• A protest in Melbourne, in November 2019, calling for justice for Kumanjayi Walker. (AAP)Source: AAP
Senior Warlpiri Elders have questioned why the police officer charged with the 2019 murder of Yuendumu teenager Kumanjayi Walker still has bail, as a committal hearing in Alice Springs continues.
Rachael Hocking, Keira Jenkins

2 Sep 2020 - 5:07 PM  UPDATED 3 Sep 2020 - 3:37 PM

Yuendemu community members have called for the bail conditions for the Northern Territory police officer charged with the murder of Kumanjayi Walker to be revoked.

In a passionate speech on the lawns of Alice Springs Local Court, Senior Warlpiri man Ned Jampijinpa Hargraves asked if the same would be offered for yapa [Aboriginal person] charged with a similar crime.  

“Would he or she be with his mum and dad today? Think about that one. That’s not fair," he said.

“What we’re saying is we want his bail conditions to be revoked.”  

Constable Zachary Rolfe was charged with the alleged murder of Kumanjayi Walker after fatally shooting him at his home in Yuendumu - about 300km north-west of Alice Springs on November 9 last year.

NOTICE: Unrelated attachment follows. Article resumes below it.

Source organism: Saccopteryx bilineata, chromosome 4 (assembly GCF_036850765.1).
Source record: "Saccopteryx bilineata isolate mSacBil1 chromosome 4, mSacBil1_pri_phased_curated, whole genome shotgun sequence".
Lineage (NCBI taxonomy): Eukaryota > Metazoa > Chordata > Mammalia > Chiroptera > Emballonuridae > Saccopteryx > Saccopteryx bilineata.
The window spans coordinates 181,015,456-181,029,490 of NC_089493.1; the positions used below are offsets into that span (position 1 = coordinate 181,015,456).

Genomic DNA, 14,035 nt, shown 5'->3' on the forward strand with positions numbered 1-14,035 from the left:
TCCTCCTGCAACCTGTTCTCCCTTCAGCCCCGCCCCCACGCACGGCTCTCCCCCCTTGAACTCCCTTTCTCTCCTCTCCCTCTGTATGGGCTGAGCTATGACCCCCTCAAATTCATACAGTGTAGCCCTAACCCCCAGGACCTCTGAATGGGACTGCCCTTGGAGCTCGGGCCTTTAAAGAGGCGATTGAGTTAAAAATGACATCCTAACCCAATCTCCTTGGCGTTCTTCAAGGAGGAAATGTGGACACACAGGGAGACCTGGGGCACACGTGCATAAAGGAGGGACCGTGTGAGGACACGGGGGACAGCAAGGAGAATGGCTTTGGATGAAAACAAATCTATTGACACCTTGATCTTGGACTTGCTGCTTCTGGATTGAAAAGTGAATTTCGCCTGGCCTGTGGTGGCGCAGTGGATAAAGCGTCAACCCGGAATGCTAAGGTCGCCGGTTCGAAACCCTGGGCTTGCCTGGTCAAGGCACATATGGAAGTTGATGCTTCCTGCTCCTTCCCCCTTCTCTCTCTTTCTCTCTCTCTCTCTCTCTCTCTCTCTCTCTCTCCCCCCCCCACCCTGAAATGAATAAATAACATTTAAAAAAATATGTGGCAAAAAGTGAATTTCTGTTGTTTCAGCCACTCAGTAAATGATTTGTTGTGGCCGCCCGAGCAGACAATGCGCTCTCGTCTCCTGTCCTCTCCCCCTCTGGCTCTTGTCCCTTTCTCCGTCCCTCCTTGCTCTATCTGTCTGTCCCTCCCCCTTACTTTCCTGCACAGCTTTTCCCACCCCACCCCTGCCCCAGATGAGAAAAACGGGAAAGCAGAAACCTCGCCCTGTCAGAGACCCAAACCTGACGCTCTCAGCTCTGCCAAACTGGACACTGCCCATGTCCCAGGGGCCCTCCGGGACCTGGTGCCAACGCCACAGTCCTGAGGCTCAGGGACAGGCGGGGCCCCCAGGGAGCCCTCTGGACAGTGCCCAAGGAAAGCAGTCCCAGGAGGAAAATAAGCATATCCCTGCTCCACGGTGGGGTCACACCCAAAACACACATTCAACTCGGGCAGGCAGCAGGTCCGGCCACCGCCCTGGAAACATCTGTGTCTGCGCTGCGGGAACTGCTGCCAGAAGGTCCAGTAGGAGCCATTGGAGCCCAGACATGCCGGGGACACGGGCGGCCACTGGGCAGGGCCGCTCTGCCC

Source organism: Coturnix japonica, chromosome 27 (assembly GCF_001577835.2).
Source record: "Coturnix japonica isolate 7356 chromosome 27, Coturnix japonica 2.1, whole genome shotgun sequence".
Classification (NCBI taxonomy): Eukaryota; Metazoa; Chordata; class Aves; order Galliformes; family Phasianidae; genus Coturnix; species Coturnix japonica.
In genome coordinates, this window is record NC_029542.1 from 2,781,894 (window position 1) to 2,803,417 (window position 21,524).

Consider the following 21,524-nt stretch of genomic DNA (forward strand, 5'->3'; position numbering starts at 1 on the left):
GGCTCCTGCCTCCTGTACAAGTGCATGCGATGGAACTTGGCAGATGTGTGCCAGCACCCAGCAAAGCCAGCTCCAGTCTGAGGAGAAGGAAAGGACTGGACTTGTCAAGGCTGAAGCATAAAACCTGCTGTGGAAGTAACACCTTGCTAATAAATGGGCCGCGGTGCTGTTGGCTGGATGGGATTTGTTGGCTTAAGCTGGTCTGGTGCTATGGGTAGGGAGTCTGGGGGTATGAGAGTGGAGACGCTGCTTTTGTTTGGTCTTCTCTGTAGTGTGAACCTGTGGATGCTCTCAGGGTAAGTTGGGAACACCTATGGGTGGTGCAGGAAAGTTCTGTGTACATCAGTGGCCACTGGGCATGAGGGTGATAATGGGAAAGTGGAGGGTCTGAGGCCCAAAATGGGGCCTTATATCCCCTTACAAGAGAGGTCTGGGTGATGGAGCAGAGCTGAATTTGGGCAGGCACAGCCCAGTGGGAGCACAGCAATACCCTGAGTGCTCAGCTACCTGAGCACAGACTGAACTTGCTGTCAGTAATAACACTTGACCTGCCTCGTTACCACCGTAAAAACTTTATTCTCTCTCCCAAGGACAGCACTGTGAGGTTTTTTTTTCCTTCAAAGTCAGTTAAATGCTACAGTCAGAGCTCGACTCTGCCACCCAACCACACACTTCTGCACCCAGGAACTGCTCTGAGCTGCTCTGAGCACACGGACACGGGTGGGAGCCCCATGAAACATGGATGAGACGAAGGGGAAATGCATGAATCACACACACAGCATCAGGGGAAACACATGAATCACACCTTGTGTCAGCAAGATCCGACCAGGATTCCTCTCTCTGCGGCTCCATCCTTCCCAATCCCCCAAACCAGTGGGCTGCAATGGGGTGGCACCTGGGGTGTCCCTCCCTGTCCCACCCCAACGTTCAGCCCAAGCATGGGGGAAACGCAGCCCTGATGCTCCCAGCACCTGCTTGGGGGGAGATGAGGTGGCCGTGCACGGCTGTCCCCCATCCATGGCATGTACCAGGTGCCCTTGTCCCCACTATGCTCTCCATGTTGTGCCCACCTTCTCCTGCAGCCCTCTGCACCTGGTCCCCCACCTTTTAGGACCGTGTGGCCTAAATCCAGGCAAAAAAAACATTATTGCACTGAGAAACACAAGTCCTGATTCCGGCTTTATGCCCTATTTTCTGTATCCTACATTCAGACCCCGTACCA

Judge John Birch made the decision to grant bail to Rolfe in November, just hours after he was charged with Mr Walker's murder.

Among the conditions of Rolfe’s bail, he must attend a police station once a week, surrender his passport so he can’t leave the country, and must not have contact with certain witnesses.

On the second day of Rolfe's committal hearing at Alice Springs Local Court - distressing footage from an officer’s bodycam during the arrest and fatal shooting of Kumanjayi Walker was shown.

The morning's proceedings also included cross-examinations of Constable Anthony Hawkings and James  Kirstenfeldt, who were deployed with Rolfe and one other member of the Immediate Response Team to arrest Mr Walker on the weekend of November 9.

The hearing is set to continue until Friday, with Judge Birch expected to make a decision on whether there is enough evidence to commit the case to the NT Supreme Court at a later date.

Yuendumu community renews calls for justice on eve of committal hearing
Almost ten months after he was fatally shot in a remote central desert community, Kumanjayi Walker's family will find out whether the police officer charged with murder will be put on trial in the Supreme Court.

Kumanjayi Walker committal hearing underway in Alice Springs
The long-awaited proceedings will continue for four days, with Judge John Birch to decide if there is enough evidence for the police officer to be committed to stand trial for murder in the Supreme Court.